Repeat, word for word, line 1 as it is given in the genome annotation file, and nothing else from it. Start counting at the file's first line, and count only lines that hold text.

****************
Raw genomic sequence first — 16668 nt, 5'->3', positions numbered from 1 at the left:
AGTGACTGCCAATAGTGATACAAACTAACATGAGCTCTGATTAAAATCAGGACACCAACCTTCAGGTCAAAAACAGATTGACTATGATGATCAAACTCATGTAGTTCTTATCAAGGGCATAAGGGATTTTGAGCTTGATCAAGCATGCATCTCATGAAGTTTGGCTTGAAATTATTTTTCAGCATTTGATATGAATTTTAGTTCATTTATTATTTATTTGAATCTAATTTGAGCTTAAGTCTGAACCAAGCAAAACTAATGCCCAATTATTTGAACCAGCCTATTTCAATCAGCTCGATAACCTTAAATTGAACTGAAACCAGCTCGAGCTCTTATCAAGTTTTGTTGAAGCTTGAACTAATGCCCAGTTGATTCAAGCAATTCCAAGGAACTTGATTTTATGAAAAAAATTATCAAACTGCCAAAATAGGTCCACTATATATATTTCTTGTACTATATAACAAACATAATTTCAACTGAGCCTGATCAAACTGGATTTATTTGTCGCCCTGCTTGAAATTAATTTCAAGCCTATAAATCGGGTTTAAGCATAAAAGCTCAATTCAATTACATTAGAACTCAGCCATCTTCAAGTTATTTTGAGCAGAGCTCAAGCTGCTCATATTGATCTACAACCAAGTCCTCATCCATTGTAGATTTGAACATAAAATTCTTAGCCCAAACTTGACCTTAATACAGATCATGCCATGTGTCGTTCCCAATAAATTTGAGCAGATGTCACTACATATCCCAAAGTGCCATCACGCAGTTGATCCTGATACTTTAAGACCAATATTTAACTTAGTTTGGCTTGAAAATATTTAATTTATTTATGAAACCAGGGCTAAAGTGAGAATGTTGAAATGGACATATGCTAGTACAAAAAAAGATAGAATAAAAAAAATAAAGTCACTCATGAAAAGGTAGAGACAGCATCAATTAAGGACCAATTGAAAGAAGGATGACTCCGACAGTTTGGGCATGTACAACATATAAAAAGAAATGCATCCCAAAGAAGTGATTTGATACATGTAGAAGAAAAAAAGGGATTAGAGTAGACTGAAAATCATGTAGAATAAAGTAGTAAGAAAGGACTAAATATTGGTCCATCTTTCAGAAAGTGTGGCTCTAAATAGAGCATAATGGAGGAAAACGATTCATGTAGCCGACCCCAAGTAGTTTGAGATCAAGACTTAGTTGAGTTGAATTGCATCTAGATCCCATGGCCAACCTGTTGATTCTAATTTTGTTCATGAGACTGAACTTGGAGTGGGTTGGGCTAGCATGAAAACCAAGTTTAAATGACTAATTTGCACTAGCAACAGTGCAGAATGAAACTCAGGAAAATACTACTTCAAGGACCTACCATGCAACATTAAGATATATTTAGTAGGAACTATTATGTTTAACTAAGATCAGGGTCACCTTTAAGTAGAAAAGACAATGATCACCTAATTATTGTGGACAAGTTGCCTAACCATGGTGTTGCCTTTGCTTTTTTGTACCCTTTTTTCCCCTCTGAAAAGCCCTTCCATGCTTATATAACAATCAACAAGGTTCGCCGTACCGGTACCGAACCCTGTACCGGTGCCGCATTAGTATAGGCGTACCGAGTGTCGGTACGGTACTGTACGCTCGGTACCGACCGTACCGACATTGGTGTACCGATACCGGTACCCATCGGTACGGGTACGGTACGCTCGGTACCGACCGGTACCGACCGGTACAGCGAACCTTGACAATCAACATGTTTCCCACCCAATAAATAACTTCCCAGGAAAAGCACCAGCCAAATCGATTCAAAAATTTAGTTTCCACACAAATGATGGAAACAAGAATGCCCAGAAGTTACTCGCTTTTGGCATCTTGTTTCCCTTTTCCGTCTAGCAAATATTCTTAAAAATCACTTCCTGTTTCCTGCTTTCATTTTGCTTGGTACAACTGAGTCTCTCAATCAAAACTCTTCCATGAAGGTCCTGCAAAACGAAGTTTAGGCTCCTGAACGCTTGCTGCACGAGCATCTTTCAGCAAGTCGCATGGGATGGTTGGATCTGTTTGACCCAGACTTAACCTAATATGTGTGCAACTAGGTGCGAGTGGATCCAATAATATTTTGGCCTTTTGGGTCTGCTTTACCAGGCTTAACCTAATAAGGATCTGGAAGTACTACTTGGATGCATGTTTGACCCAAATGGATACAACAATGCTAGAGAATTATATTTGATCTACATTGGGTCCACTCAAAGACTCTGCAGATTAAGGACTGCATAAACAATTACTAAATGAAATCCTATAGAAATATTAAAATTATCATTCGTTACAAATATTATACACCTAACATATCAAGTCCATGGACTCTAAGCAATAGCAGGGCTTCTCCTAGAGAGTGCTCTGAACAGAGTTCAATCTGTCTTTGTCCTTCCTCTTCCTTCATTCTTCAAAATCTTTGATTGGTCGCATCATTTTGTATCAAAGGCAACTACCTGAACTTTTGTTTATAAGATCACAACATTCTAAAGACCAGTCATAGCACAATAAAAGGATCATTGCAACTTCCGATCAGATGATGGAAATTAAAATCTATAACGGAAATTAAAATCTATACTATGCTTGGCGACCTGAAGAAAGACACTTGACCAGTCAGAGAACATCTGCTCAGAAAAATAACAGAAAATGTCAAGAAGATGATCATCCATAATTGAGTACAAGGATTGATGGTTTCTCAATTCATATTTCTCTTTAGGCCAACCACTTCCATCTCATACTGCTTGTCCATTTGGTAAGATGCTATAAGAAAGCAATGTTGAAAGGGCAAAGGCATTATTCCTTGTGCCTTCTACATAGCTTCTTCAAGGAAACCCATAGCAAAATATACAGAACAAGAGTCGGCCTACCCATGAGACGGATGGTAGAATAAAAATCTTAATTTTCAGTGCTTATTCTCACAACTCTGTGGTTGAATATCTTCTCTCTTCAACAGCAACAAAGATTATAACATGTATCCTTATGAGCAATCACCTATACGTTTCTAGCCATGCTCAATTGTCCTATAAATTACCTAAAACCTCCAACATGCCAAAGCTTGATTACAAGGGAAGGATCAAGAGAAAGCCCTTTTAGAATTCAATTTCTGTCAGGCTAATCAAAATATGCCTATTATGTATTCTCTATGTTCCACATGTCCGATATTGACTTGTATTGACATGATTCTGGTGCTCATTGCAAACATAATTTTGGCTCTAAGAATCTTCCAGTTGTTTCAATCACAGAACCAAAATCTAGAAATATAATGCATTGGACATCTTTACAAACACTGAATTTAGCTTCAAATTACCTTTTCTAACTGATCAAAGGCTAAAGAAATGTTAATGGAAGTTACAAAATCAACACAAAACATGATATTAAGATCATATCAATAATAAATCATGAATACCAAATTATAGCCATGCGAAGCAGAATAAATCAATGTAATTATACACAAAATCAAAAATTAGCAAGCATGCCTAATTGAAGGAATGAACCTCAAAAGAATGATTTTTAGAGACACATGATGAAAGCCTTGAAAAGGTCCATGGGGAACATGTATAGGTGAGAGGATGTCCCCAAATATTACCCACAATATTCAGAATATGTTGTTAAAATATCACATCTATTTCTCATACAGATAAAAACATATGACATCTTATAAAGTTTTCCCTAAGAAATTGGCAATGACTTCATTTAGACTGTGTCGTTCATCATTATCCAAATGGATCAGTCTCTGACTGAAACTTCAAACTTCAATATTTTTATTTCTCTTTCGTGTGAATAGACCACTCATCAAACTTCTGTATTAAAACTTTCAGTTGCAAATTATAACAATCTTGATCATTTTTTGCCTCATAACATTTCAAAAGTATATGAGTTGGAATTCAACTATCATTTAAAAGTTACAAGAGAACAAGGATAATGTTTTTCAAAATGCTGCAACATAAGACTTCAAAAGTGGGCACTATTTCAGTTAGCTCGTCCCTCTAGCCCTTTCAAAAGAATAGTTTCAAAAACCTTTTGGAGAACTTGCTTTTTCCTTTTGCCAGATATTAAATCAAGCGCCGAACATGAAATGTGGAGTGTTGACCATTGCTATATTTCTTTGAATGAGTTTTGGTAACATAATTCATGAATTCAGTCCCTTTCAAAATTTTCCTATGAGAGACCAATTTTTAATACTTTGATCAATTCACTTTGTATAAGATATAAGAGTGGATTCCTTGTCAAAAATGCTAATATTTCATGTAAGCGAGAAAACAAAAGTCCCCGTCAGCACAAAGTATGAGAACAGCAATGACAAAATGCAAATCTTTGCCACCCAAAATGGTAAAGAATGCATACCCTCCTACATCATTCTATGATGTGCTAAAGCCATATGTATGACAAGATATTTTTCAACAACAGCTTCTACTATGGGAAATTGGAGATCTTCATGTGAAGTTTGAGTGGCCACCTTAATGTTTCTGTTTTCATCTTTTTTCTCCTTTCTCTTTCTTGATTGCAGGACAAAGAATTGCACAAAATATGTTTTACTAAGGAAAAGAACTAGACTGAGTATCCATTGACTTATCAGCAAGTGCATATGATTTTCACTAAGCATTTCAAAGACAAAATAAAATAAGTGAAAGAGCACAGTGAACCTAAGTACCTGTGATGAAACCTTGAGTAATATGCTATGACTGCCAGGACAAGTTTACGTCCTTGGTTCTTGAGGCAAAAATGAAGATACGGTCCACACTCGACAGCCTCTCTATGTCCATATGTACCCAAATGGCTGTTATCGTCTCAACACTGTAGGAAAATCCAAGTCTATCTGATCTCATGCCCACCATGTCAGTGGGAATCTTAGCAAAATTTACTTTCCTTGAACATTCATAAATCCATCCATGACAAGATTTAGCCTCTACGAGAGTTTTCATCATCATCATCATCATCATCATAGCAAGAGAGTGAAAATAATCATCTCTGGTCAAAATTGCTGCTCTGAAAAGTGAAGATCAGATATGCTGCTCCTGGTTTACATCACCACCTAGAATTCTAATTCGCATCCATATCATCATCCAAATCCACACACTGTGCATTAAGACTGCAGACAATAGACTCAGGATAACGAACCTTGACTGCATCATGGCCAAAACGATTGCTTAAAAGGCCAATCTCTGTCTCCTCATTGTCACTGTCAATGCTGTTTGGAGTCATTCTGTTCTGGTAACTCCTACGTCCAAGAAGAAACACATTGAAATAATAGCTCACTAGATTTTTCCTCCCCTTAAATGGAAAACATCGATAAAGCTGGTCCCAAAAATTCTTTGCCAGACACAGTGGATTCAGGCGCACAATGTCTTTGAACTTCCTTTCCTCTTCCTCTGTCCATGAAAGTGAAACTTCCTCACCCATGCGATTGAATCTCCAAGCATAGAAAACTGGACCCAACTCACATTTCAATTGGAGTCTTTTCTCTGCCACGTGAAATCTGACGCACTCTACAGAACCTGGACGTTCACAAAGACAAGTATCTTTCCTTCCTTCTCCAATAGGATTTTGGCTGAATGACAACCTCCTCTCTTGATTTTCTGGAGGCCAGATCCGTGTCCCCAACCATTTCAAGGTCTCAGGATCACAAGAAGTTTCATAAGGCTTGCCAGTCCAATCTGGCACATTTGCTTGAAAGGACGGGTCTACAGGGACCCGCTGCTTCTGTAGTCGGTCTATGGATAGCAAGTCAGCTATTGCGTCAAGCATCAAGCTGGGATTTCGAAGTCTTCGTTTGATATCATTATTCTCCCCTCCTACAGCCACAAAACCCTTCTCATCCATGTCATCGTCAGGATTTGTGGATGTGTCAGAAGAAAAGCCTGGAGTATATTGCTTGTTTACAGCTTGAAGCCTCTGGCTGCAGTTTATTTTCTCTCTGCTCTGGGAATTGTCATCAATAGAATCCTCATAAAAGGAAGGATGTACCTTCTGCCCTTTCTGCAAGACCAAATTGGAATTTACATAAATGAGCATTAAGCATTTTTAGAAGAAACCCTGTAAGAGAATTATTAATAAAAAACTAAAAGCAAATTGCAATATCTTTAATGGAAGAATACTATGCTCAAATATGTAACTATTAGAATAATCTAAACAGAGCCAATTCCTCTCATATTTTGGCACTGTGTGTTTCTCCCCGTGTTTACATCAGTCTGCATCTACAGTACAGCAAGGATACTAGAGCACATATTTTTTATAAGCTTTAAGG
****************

Raw genomic sequence first — 16668 nt, 5'->3', positions numbered from 1 at the left: